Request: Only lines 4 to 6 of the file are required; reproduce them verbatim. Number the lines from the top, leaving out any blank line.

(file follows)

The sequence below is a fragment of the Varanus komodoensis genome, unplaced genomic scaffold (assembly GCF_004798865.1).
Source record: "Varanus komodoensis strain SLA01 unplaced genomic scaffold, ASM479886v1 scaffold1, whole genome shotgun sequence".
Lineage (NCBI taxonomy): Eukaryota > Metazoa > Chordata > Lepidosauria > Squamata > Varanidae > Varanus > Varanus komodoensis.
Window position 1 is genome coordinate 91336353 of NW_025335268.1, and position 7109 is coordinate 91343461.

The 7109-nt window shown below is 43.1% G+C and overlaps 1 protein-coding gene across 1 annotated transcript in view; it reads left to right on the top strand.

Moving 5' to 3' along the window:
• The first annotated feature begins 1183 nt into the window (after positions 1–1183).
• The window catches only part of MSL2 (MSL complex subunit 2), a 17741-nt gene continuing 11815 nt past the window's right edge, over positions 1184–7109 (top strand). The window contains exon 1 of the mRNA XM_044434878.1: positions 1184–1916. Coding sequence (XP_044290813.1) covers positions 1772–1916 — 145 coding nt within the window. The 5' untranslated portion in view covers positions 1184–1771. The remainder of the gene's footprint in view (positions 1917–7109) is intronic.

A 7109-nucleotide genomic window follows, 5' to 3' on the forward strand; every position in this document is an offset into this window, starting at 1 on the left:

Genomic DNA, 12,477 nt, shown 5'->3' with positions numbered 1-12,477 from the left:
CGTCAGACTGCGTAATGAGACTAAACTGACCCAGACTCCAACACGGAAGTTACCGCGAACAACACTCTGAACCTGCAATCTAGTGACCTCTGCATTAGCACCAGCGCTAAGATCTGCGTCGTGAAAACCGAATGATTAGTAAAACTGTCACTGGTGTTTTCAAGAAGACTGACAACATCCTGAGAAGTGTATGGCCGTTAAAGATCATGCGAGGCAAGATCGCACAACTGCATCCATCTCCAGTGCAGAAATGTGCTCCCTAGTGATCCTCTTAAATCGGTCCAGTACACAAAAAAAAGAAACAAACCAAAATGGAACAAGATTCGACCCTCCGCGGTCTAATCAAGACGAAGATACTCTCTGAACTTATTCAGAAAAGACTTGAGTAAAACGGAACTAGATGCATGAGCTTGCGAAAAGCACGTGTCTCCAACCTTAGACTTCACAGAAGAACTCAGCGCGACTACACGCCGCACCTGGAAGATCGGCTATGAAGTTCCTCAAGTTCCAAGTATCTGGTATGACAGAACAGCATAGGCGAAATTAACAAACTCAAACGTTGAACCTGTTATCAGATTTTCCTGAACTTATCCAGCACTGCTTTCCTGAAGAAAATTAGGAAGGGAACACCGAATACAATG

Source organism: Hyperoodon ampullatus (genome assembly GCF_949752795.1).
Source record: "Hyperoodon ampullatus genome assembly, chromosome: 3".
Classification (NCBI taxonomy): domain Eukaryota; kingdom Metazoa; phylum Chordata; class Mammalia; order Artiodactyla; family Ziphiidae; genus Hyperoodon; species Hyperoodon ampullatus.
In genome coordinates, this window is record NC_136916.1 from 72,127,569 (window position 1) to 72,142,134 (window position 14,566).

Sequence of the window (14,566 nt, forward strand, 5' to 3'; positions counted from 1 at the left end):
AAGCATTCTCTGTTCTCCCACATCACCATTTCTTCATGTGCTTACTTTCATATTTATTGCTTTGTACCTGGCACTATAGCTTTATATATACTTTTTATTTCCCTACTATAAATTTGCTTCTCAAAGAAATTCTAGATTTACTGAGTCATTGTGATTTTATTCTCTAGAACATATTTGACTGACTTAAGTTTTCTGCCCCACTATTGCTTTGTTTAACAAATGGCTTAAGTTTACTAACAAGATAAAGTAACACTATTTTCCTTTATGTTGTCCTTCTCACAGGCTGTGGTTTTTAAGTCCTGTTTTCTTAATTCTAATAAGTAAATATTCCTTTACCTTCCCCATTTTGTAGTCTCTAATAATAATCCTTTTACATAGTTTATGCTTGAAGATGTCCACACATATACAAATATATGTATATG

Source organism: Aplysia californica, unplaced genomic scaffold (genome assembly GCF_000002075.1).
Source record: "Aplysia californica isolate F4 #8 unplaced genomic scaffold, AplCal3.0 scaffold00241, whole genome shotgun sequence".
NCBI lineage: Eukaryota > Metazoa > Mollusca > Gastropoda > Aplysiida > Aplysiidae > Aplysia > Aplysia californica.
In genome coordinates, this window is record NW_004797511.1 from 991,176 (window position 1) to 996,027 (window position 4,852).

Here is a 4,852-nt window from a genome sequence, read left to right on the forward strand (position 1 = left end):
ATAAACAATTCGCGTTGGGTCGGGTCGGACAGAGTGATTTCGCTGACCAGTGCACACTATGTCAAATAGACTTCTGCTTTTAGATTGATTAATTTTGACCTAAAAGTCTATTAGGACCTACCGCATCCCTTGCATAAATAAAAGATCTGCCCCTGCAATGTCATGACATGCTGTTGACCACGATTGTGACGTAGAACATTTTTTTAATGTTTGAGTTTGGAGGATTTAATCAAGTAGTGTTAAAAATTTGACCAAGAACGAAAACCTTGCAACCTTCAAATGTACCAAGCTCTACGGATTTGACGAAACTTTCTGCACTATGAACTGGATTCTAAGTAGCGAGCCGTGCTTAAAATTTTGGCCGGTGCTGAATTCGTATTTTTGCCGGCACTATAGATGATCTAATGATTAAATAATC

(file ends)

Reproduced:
Window position 1 is genome coordinate 91336353 of NW_025335268.1, and position 7109 is coordinate 91343461.

The 7109-nt window shown below is 43.1% G+C and overlaps 1 protein-coding gene across 1 annotated transcript in view; it reads left to right on the top strand.

Moving 5' to 3' along the window: